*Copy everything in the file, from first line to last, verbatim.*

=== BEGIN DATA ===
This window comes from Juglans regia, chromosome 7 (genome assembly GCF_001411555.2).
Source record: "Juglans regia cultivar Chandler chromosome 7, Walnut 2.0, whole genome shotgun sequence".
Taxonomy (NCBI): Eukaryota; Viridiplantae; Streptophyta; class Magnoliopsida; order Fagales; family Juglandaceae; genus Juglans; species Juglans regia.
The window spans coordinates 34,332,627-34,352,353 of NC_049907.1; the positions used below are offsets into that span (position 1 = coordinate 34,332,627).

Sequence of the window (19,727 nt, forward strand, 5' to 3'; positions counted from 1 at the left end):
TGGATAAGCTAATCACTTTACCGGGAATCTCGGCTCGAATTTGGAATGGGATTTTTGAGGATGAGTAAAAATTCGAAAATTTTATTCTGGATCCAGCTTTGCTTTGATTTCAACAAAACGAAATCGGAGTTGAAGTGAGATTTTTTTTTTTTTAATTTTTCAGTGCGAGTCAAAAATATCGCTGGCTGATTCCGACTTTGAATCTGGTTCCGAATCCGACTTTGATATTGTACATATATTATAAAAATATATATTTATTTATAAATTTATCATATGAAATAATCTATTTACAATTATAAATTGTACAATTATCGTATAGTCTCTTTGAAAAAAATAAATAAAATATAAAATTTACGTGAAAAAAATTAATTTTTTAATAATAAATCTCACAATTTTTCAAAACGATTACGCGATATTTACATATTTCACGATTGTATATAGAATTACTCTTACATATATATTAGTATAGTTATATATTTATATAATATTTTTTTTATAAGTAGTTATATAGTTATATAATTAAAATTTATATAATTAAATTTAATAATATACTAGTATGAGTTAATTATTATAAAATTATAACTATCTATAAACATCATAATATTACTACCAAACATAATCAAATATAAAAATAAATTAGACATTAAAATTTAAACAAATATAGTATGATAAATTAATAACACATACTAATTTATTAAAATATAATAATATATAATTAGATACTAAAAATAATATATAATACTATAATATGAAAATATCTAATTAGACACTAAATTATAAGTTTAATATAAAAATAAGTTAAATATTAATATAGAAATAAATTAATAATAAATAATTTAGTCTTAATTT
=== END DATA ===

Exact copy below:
This window comes from Juglans regia, chromosome 7 (genome assembly GCF_001411555.2).
Source record: "Juglans regia cultivar Chandler chromosome 7, Walnut 2.0, whole genome shotgun sequence".
Taxonomy (NCBI): Eukaryota; Viridiplantae; Streptophyta; class Magnoliopsida; order Fagales; family Juglandaceae; genus Juglans; species Juglans regia.
The window spans coordinates 34,332,627-34,352,353 of NC_049907.1; the positions used below are offsets into that span (position 1 = coordinate 34,332,627).

Sequence of the window (19,727 nt, forward strand, 5' to 3'; positions counted from 1 at the left end):
TGGATAAGCTAATCACTTTACCGGGAATCTCGGCTCGAATTTGGAATGGGATTTTTGAGGATGAGTAAAAATTCGAAAATTTTATTCTGGATCCAGCTTTGCTTTGATTTCAACAAAACGAAATCGGAGTTGAAGTGAGATTTTTTTTTTTTTAATTTTTCAGTGCGAGTCAAAAATATCGCTGGCTGATTCCGACTTTGAATCTGGTTCCGAATCCGACTTTGATATTGTACATATATTATAAAAATATATATTTATTTATAAATTTATCATATGAAATAATCTATTTACAATTATAAATTGTACAATTATCGTATAGTCTCTTTGAAAAAAATAAATAAAATATAAAATTTACGTGAAAAAAATTAATTTTTTAATAATAAATCTCACAATTTTTCAAAACGATTACGCGATATTTACATATTTCACGATTGTATATAGAATTACTCTTACATATATATTAGTATAGTTATATATTTATATAATATTTTTTTTATAAGTAGTTATATAGTTATATAATTAAAATTTATATAATTAAATTTAATAATATACTAGTATGAGTTAATTATTATAAAATTATAACTATCTATAAACATCATAATATTACTACCAAACATAATCAAATATAAAAATAAATTAGACATTAAAATTTAAACAAATATAGTATGATAAATTAATAACACATACTAATTTATTAAAATATAATAATATATAATTAGATACTAAAAATAATATATAATACTATAATATGAAAATATCTAATTAGACACTAAATTATAAGTTTAATATAAAAATAAGTTAAATATTAATATAGAAATAAATTAATAATAAATAATTTAGTCTTAATTT